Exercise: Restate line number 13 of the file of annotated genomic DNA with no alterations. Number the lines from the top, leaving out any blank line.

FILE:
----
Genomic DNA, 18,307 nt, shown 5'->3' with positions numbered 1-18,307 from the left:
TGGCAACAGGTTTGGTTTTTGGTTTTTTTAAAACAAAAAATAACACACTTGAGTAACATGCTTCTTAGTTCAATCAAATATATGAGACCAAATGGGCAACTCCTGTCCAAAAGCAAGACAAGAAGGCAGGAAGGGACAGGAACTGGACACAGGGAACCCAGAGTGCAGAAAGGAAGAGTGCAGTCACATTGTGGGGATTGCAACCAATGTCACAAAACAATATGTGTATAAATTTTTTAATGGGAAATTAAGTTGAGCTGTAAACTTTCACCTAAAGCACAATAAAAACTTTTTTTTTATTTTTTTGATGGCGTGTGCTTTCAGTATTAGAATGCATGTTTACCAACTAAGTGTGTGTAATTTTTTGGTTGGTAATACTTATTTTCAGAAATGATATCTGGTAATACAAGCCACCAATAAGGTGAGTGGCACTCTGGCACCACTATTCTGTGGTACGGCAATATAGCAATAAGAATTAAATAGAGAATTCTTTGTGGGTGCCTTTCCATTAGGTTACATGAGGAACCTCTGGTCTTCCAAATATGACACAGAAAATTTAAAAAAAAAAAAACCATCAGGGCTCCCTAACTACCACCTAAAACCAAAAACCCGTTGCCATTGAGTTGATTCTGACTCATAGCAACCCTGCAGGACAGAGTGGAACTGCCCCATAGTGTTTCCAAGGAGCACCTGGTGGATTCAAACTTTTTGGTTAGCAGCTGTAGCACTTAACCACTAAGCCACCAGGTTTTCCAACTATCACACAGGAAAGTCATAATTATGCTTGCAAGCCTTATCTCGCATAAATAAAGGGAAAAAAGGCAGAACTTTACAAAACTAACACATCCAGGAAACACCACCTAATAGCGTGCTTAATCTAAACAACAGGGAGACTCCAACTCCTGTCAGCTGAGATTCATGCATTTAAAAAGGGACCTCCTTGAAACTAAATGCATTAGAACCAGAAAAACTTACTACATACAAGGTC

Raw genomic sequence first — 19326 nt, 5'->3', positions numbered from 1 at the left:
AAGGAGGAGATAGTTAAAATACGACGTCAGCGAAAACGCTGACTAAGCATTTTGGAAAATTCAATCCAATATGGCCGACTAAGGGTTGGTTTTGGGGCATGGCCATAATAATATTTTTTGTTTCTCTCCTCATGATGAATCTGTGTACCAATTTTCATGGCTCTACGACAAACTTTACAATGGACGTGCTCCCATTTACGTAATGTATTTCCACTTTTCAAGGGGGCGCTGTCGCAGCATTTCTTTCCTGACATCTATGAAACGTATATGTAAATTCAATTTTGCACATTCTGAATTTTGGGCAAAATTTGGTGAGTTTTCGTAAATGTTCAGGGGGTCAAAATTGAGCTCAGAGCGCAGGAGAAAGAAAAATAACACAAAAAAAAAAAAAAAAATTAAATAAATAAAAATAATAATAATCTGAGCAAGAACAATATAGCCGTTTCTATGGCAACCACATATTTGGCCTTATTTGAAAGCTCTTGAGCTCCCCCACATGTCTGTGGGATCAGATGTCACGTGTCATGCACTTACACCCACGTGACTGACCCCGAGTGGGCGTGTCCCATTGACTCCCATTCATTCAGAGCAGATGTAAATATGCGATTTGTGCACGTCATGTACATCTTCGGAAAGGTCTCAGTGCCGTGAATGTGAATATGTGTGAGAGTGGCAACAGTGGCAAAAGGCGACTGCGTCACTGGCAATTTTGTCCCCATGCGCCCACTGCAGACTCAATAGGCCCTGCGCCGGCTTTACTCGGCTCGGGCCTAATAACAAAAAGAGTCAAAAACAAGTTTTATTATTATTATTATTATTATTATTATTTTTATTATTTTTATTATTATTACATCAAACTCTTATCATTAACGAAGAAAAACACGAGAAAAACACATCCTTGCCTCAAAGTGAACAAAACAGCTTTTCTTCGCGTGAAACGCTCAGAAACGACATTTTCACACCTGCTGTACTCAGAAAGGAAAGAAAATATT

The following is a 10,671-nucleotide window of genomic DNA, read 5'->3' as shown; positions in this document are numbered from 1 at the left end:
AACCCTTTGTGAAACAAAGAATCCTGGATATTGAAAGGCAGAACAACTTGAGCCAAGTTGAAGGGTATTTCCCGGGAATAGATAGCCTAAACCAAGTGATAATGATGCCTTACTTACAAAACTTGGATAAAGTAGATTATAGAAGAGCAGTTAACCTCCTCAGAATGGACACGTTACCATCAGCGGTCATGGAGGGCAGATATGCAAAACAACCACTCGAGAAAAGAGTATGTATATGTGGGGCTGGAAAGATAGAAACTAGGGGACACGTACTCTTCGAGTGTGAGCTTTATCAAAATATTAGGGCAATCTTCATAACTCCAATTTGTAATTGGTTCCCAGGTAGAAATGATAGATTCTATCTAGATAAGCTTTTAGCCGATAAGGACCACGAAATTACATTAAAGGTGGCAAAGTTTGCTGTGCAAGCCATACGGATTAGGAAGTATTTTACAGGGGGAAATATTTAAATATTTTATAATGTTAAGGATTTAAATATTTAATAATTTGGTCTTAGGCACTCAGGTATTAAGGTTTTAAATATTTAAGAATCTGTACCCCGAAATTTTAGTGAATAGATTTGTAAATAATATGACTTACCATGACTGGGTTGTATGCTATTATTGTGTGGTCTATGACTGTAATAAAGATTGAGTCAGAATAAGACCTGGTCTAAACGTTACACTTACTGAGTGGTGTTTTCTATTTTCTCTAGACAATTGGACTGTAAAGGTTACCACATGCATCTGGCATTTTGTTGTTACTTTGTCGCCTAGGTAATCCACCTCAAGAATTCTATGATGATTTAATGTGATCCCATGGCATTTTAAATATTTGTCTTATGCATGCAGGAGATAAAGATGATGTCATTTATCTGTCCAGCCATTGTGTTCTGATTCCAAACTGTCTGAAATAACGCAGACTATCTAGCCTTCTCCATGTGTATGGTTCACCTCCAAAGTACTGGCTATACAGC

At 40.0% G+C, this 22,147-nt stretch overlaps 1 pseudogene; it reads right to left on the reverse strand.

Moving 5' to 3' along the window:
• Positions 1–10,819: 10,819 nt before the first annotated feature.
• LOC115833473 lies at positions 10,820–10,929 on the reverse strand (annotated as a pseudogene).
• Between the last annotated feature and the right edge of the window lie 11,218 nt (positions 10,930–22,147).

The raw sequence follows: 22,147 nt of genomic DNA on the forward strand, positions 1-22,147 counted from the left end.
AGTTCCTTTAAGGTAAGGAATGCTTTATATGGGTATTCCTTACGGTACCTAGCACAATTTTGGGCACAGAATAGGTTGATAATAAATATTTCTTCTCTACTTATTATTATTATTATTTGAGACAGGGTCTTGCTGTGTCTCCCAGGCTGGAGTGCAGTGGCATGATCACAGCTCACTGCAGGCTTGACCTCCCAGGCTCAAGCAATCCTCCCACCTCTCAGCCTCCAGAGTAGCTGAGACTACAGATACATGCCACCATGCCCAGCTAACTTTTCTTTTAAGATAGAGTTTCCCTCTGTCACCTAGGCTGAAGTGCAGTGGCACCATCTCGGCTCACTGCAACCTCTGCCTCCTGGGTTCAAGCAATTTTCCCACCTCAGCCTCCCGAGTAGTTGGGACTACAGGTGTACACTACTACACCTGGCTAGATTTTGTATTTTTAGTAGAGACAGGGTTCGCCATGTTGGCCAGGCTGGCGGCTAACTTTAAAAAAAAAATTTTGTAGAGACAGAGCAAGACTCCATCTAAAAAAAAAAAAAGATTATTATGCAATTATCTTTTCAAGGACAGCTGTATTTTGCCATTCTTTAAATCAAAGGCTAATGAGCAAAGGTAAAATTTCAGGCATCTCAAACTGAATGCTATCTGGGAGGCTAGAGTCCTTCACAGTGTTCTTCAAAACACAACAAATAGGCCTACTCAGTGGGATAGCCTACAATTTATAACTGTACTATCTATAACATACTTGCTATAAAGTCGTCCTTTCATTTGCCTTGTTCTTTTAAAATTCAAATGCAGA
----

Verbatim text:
AGTTCCTTTAAGGTAAGGAATGCTTTATATGGGTATTCCTTACGGTACCTAGCACAATTTTGGGCACAGAATAGGTTGATAATAAATATTTCTTCTCTACTTATTATTATTATTATTTGAGACAGGGTCTTGCTGTGTCTCCCAGGCTGGAGTGCAGTGGCATGATCACAGCTCACTGCAGGCTTGACCTCCCAGGCTCAAGCAATCCTCCCACCTCTCAGCCTCCAGAGTAGCTGAGACTACAGATACATGCCACCATGCCCAGCTAACTTTTCTTTTAAGATAGAGTTTCCCTCTGTCACCTAGGCTGAAGTGCAGTGGCACCATCTCGGCTCACTGCAACCTCTGCCTCCTGGGTTCAAGCAATTTTCCCACCTCAGCCTCCCGAGTAGTTGGGACTACAGGTGTACACTACTACACCTGGCTAGATTTTGTATTTTTAGTAGAGACAGGGTTCGCCATGTTGGCCAGGCTGGCGGCTAACTTTAAAAAAAAAATTTTGTAGAGACAGAGCAAGACTCCATCTAAAAAAAAAAAAAGATTATTATGCAATTATCTTTTCAAGGACAGCTGTATTTTGCCATTCTTTAAATCAAAGGCTAATGAGCAAAGGTAAAATTTCAGGCATCTCAAACTGAATGCTATCTGGGAGGCTAGAGTCCTTCACAGTGTTCTTCAAAACACAACAAATAGGCCTACTCAGTGGGATAGCCTACAATTTATAACTGTACTATCTATAACATACTTGCTATAAAGTCGTCCTTTCATTTGCCTTGTTCTTTTAAAATTCAAATGCAGA